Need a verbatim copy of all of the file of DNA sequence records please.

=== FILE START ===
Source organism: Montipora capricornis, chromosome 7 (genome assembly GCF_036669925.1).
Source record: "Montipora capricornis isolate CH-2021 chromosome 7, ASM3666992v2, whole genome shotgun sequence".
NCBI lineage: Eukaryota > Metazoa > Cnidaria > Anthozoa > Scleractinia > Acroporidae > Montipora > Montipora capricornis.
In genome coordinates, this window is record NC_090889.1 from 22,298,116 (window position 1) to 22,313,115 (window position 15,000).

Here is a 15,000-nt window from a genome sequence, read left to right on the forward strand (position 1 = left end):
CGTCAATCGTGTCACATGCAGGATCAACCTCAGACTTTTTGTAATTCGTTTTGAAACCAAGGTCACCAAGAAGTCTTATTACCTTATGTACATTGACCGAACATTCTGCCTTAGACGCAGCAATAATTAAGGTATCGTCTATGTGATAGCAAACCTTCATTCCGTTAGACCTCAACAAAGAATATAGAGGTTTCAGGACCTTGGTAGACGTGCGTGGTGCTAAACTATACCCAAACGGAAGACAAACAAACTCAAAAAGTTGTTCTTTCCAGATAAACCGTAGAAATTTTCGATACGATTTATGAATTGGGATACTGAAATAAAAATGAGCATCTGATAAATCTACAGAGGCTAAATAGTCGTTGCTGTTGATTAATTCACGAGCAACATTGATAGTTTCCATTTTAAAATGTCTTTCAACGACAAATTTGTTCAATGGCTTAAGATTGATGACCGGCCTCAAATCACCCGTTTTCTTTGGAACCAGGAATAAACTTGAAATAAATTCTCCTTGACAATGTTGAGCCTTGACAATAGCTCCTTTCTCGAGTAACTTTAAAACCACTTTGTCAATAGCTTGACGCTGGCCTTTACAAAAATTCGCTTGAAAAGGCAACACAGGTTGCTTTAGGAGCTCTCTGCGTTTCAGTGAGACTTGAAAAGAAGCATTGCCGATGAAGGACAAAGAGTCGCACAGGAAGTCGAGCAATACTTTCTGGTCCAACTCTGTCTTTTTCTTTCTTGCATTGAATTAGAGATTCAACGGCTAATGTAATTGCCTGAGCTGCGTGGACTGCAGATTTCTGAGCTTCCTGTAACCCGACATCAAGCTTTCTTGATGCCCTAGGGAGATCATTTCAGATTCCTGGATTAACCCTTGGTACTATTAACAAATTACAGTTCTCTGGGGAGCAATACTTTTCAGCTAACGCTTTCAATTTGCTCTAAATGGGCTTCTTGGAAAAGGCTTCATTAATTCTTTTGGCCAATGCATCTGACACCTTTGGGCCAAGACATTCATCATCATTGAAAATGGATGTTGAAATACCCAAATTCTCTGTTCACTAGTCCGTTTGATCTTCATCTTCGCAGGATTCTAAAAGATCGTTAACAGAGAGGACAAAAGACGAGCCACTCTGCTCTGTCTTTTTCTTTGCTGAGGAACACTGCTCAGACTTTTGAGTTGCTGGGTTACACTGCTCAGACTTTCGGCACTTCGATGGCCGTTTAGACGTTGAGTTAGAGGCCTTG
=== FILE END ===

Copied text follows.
Source organism: Montipora capricornis, chromosome 7 (genome assembly GCF_036669925.1).
Source record: "Montipora capricornis isolate CH-2021 chromosome 7, ASM3666992v2, whole genome shotgun sequence".
NCBI lineage: Eukaryota > Metazoa > Cnidaria > Anthozoa > Scleractinia > Acroporidae > Montipora > Montipora capricornis.
In genome coordinates, this window is record NC_090889.1 from 22,298,116 (window position 1) to 22,313,115 (window position 15,000).

Here is a 15,000-nt window from a genome sequence, read left to right on the forward strand (position 1 = left end):
CGTCAATCGTGTCACATGCAGGATCAACCTCAGACTTTTTGTAATTCGTTTTGAAACCAAGGTCACCAAGAAGTCTTATTACCTTATGTACATTGACCGAACATTCTGCCTTAGACGCAGCAATAATTAAGGTATCGTCTATGTGATAGCAAACCTTCATTCCGTTAGACCTCAACAAAGAATATAGAGGTTTCAGGACCTTGGTAGACGTGCGTGGTGCTAAACTATACCCAAACGGAAGACAAACAAACTCAAAAAGTTGTTCTTTCCAGATAAACCGTAGAAATTTTCGATACGATTTATGAATTGGGATACTGAAATAAAAATGAGCATCTGATAAATCTACAGAGGCTAAATAGTCGTTGCTGTTGATTAATTCACGAGCAACATTGATAGTTTCCATTTTAAAATGTCTTTCAACGACAAATTTGTTCAATGGCTTAAGATTGATGACCGGCCTCAAATCACCCGTTTTCTTTGGAACCAGGAATAAACTTGAAATAAATTCTCCTTGACAATGTTGAGCCTTGACAATAGCTCCTTTCTCGAGTAACTTTAAAACCACTTTGTCAATAGCTTGACGCTGGCCTTTACAAAAATTCGCTTGAAAAGGCAACACAGGTTGCTTTAGGAGCTCTCTGCGTTTCAGTGAGACTTGAAAAGAAGCATTGCCGATGAAGGACAAAGAGTCGCACAGGAAGTCGAGCAATACTTTCTGGTCCAACTCTGTCTTTTTCTTTCTTGCATTGAATTAGAGATTCAACGGCTAATGTAATTGCCTGAGCTGCGTGGACTGCAGATTTCTGAGCTTCCTGTAACCCGACATCAAGCTTTCTTGATGCCCTAGGGAGATCATTTCAGATTCCTGGATTAACCCTTGGTACTATTAACAAATTACAGTTCTCTGGGGAGCAATACTTTTCAGCTAACGCTTTCAATTTGCTCTAAATGGGCTTCTTGGAAAAGGCTTCATTAATTCTTTTGGCCAATGCATCTGACACCTTTGGGCCAAGACATTCATCATCATTGAAAATGGATGTTGAAATACCCAAATTCTCTGTTCACTAGTCCGTTTGATCTTCATCTTCGCAGGATTCTAAAAGATCGTTAACAGAGAGGACAAAAGACGAGCCACTCTGCTCTGTCTTTTTCTTTGCTGAGGAACACTGCTCAGACTTTTGAGTTGCTGGGTTACACTGCTCAGACTTTCGGCACTTCGATGGCCGTTTAGACGTTGAGTTAGAGGCCTTG